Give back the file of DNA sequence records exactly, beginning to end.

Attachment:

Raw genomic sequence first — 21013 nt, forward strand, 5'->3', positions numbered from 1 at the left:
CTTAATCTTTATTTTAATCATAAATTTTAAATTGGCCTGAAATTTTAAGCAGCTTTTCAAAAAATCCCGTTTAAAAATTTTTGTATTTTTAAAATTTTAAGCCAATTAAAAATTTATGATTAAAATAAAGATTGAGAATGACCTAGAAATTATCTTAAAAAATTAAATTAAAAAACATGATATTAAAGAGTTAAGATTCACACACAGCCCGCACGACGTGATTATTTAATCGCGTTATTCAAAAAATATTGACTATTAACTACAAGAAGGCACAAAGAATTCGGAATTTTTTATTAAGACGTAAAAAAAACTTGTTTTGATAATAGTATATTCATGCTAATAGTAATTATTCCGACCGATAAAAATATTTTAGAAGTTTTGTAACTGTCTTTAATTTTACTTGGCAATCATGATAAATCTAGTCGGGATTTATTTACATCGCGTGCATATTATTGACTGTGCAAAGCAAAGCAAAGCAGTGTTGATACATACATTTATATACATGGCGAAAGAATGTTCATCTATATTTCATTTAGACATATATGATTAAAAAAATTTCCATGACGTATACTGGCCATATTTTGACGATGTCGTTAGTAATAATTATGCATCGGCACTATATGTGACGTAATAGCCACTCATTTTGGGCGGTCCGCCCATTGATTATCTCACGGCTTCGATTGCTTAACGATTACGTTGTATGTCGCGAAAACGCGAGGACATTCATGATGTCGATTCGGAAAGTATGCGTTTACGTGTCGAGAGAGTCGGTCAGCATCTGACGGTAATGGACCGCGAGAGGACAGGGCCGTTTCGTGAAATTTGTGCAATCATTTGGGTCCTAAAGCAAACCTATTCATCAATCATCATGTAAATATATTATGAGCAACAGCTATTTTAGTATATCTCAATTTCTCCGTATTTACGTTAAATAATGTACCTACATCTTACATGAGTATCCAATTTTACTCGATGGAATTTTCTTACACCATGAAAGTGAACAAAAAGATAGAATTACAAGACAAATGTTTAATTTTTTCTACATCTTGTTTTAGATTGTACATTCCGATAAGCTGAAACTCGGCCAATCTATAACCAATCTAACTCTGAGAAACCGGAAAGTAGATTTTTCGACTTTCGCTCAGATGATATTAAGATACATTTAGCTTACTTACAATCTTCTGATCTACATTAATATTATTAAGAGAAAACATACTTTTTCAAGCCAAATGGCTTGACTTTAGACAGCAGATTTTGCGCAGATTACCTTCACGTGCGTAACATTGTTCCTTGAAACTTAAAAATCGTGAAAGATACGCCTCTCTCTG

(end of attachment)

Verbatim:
Raw genomic sequence first — 21013 nt, forward strand, 5'->3', positions numbered from 1 at the left:
CTTAATCTTTATTTTAATCATAAATTTTAAATTGGCCTGAAATTTTAAGCAGCTTTTCAAAAAATCCCGTTTAAAAATTTTTGTATTTTTAAAATTTTAAGCCAATTAAAAATTTATGATTAAAATAAAGATTGAGAATGACCTAGAAATTATCTTAAAAAATTAAATTAAAAAACATGATATTAAAGAGTTAAGATTCACACACAGCCCGCACGACGTGATTATTTAATCGCGTTATTCAAAAAATATTGACTATTAACTACAAGAAGGCACAAAGAATTCGGAATTTTTTATTAAGACGTAAAAAAAACTTGTTTTGATAATAGTATATTCATGCTAATAGTAATTATTCCGACCGATAAAAATATTTTAGAAGTTTTGTAACTGTCTTTAATTTTACTTGGCAATCATGATAAATCTAGTCGGGATTTATTTACATCGCGTGCATATTATTGACTGTGCAAAGCAAAGCAAAGCAGTGTTGATACATACATTTATATACATGGCGAAAGAATGTTCATCTATATTTCATTTAGACATATATGATTAAAAAAATTTCCATGACGTATACTGGCCATATTTTGACGATGTCGTTAGTAATAATTATGCATCGGCACTATATGTGACGTAATAGCCACTCATTTTGGGCGGTCCGCCCATTGATTATCTCACGGCTTCGATTGCTTAACGATTACGTTGTATGTCGCGAAAACGCGAGGACATTCATGATGTCGATTCGGAAAGTATGCGTTTACGTGTCGAGAGAGTCGGTCAGCATCTGACGGTAATGGACCGCGAGAGGACAGGGCCGTTTCGTGAAATTTGTGCAATCATTTGGGTCCTAAAGCAAACCTATTCATCAATCATCATGTAAATATATTATGAGCAACAGCTATTTTAGTATATCTCAATTTCTCCGTATTTACGTTAAATAATGTACCTACATCTTACATGAGTATCCAATTTTACTCGATGGAATTTTCTTACACCATGAAAGTGAACAAAAAGATAGAATTACAAGACAAATGTTTAATTTTTTCTACATCTTGTTTTAGATTGTACATTCCGATAAGCTGAAACTCGGCCAATCTATAACCAATCTAACTCTGAGAAACCGGAAAGTAGATTTTTCGACTTTCGCTCAGATGATATTAAGATACATTTAGCTTACTTACAATCTTCTGATCTACATTAATATTATTAAGAGAAAACATACTTTTTCAAGCCAAATGGCTTGACTTTAGACAGCAGATTTTGCGCAGATTACCTTCACGTGCGTAACATTGTTCCTTGAAACTTAAAAATCGTGAAAGATACGCCTCTCTCTG